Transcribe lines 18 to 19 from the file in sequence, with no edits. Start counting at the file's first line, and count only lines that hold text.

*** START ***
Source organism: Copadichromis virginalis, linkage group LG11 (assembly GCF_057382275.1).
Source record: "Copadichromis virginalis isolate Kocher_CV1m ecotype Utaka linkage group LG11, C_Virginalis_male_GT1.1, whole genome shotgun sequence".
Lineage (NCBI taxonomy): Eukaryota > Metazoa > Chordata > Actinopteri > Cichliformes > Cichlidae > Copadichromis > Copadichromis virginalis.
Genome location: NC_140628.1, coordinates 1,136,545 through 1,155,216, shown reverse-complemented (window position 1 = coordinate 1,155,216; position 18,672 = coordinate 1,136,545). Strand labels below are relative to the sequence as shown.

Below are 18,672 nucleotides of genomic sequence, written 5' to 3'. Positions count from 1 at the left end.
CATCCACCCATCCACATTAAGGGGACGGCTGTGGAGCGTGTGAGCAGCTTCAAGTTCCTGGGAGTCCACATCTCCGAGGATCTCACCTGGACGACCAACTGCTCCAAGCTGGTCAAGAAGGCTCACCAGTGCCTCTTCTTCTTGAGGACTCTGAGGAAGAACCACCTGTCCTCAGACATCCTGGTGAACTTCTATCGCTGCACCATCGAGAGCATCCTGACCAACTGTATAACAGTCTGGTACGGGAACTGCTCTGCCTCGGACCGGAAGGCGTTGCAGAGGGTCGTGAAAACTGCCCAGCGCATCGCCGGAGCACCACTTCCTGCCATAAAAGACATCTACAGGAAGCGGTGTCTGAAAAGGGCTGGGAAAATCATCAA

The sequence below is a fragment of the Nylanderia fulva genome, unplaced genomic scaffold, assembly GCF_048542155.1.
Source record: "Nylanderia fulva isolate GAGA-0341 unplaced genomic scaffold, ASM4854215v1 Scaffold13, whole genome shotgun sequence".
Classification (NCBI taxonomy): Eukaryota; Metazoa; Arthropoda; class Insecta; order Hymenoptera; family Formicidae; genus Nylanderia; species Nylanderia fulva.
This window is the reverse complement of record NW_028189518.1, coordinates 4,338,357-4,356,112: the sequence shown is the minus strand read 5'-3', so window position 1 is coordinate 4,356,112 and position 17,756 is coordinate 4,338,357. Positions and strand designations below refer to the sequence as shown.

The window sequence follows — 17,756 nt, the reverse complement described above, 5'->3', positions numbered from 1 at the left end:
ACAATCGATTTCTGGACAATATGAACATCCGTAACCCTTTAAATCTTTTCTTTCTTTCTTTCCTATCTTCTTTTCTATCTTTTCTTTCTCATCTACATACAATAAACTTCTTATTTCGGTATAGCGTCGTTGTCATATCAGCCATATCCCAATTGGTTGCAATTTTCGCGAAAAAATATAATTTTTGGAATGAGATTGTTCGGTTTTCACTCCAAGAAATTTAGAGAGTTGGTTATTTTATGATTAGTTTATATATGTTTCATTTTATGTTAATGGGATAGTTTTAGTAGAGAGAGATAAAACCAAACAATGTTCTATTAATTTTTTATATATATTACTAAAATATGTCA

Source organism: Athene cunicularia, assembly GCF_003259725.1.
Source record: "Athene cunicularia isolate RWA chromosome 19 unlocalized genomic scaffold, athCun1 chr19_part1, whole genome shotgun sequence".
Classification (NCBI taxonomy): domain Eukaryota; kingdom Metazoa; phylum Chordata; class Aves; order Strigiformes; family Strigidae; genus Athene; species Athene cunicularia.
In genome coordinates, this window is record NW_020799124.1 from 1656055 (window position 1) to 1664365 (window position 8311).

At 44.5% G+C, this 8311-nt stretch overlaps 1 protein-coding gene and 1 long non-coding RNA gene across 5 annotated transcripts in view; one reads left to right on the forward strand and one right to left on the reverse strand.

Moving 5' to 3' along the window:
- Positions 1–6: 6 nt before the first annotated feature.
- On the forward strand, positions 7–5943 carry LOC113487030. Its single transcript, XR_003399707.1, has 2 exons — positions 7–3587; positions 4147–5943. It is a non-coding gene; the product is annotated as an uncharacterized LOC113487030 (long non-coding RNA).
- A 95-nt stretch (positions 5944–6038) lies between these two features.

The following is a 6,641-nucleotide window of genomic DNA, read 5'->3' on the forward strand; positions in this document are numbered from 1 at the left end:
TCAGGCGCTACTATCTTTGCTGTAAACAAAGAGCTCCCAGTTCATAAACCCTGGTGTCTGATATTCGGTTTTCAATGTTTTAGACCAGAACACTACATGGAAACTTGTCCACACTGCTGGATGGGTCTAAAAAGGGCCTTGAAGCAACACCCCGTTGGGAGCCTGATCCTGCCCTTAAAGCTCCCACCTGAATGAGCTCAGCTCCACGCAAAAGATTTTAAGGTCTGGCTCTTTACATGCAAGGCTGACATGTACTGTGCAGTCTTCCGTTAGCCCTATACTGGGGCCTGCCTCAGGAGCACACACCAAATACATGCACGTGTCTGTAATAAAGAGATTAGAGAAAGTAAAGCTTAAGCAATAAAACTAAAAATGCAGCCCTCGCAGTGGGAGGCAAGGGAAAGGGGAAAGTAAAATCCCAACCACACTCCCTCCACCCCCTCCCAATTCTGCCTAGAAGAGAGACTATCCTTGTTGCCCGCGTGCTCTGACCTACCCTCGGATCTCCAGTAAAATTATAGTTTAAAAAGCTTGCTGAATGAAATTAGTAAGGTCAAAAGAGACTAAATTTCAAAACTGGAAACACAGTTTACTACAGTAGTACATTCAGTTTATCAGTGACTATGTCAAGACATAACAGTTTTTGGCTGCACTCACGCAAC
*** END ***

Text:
Moving 5' to 3' along the window:
- Positions 1–6: 6 nt before the first annotated feature.